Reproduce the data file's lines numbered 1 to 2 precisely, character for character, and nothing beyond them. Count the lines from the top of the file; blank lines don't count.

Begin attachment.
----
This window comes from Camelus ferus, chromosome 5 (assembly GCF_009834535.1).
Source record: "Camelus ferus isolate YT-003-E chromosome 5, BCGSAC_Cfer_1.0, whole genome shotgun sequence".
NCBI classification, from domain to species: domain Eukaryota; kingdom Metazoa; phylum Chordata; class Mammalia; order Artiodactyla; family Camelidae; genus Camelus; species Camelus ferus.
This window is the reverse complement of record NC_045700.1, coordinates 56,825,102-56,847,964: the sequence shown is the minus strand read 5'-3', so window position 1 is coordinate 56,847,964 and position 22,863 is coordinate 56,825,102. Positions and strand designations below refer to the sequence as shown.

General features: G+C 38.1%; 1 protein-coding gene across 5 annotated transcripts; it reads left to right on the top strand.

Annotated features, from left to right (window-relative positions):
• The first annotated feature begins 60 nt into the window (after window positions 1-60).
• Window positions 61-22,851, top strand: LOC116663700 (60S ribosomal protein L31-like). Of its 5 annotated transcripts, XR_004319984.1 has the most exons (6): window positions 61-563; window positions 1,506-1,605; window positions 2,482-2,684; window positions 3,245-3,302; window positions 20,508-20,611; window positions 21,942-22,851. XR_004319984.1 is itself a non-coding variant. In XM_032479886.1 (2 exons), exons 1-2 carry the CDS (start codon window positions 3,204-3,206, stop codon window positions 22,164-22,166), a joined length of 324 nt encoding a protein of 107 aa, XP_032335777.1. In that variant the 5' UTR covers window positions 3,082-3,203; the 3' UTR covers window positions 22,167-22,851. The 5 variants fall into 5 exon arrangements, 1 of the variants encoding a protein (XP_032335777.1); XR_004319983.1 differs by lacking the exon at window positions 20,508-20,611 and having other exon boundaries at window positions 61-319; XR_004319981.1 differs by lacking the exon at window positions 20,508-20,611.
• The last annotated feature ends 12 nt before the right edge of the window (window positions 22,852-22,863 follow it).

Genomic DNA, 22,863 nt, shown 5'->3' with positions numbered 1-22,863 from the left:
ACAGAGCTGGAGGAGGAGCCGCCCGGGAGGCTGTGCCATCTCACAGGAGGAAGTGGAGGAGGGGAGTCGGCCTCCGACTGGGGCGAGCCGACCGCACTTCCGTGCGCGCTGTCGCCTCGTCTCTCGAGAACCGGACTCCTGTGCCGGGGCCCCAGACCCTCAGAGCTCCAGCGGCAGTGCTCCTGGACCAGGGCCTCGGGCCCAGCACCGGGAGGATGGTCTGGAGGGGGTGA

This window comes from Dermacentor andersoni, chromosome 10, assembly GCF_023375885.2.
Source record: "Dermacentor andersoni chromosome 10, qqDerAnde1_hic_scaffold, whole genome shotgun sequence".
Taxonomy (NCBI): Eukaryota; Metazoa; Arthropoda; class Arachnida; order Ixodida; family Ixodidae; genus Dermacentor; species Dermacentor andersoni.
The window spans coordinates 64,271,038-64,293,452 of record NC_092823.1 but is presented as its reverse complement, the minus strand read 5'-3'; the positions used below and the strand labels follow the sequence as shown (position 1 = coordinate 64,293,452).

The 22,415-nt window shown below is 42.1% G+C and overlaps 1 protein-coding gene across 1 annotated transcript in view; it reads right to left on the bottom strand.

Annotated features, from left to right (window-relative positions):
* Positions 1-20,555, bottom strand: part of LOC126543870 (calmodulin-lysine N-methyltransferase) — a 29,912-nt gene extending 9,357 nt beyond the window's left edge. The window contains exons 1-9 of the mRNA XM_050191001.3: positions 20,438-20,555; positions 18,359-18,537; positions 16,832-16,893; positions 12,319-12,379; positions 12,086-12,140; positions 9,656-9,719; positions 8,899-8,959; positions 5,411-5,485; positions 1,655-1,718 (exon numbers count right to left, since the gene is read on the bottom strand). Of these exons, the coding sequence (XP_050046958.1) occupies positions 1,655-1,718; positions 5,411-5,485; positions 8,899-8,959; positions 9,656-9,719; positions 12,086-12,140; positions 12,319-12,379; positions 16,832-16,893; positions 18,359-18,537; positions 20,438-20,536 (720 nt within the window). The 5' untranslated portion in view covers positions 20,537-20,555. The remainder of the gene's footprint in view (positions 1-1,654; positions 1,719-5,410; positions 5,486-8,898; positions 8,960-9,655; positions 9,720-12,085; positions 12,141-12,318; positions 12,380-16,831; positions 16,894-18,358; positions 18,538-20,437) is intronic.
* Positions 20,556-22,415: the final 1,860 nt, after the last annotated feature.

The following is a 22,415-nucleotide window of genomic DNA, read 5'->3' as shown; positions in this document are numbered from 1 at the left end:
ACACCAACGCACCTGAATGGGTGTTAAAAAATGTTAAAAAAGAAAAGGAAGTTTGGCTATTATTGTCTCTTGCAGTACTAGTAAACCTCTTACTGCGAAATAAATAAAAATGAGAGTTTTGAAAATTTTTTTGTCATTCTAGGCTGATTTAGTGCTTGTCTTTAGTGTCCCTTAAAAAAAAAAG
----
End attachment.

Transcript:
This window comes from Camelus ferus, chromosome 5 (assembly GCF_009834535.1).
Source record: "Camelus ferus isolate YT-003-E chromosome 5, BCGSAC_Cfer_1.0, whole genome shotgun sequence".